I live on a beautiful island called Aegina, about an hour from Athens in the Saronic gulf.
Aegina suffers from a terrible water issue - apart from some families living on the mountain slopes, all the others are pretty much dependant on water from the mainland, as most wells have been dried long ago.
The water that we get in summer is full of invasive seawater - ultra salinated. whoever tries to water his plants with these waters - , combined with 45 degrees C heat, kills his whole garden within weeks. everyone relies here on tons of bottled water coming from north Greece and Crete every day (ridiculous!)
Several attempts have been made with installing expensive filters on the taps - most of them break down within months.
I wonder if there is any decent way of desalinifying and cleaning the water for garden use, without selling a kidney or make the whole farm a one big rain water collection basin to last the whole summer.
I'm sorry, I don't have specific solutions for cleaning your water, my work on learning sand filtration is just beginning, I only know it as a new concept.
Closing eyes and dreaming:
With under 40 cm average rain, every drop is precious to rebuilding the groundwater. It would take every land owner to get involved to make a change. Water spread from the highest valleys to ridges in every way possible, from keyline to swales with a building up of organic matter. Water for human use captured from roofs (and ran through a sand filter?), ground wells made illegal, accept the springs that eventually come to the surface as a gift of fresh water but don't drill down and pull it out.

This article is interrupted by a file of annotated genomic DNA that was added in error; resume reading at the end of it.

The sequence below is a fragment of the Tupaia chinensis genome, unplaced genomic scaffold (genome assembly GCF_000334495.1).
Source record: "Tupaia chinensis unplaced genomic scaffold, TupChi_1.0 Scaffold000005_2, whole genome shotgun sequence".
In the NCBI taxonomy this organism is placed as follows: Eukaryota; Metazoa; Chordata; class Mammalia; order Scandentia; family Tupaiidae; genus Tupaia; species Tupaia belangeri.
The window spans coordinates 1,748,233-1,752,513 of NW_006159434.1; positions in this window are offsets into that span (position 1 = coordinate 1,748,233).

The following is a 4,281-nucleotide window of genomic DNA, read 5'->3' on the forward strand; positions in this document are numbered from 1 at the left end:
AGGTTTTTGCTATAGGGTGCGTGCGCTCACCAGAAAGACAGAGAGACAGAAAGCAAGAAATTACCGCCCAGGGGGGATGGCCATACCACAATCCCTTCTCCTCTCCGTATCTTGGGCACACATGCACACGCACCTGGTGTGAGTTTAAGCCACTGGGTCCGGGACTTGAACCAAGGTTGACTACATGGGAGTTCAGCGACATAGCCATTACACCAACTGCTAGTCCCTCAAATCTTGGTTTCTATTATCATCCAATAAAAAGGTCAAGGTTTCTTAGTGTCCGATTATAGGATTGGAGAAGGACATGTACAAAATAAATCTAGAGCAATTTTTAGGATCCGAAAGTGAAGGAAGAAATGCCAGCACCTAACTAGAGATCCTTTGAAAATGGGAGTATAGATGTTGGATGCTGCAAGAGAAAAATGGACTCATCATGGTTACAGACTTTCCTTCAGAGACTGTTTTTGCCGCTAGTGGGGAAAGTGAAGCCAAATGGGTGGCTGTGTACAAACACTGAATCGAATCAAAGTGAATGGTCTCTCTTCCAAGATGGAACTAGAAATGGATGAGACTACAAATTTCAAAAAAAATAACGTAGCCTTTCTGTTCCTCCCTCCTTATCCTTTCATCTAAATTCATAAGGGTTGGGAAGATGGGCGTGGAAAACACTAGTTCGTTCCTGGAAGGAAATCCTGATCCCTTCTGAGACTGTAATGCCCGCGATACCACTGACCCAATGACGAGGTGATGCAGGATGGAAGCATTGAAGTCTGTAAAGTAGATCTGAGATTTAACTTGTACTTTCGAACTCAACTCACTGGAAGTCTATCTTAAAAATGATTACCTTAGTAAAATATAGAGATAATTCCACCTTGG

Opening eyes to the current:
Grass roots movements to work toward the above. Look at what Holzer did in Greening the Desert and Neil Spackman's work in Saudi Arabia. Your needs and situation are unique. Studying how other 'unconventional' efforts have afforded real change in difficult areas- mimic what fits your context and draw inspiration to create your own solutions from the rest.
http://www.1880farm.com Central Texas, USDA Zone 8b, Temperate Grassland, 34″ annual rain, 52 acres of bottom land, with approx 4-5 acres in young woodland and 2.2 acres in ponds (or tanks, as they are called in Texas)
Adrian from Malta here same situation as you. Just 200km away.
I plant nativetrees that are drought tolerant. Mainly olives, almonds and apples. From this year I try to keep as much mulch over them as possible. Any weeds I have for the time being. I am planning to plant everything covered in mulch. Even the tomatoes and potato and in the shade of the trees. We have so much sun we have no problems.
Save every last drop of water. Build all the rubble walls.
Make swalles following the land countours. I make sure to plant just before the rain so that way I give a heads up to my small ones.
Collect all the rain you can and water intelligently and most off all reduce water loss due to the Sun. Cover cover and cover.
Some have desalination plants here amd all our drinking water comes from reverse osmosis plants by the government.
Yes, of course, and I accept that blame. In fact, i covet that blame. As does this tiny ad:
Greenhouse of the Future ebook - now free for a while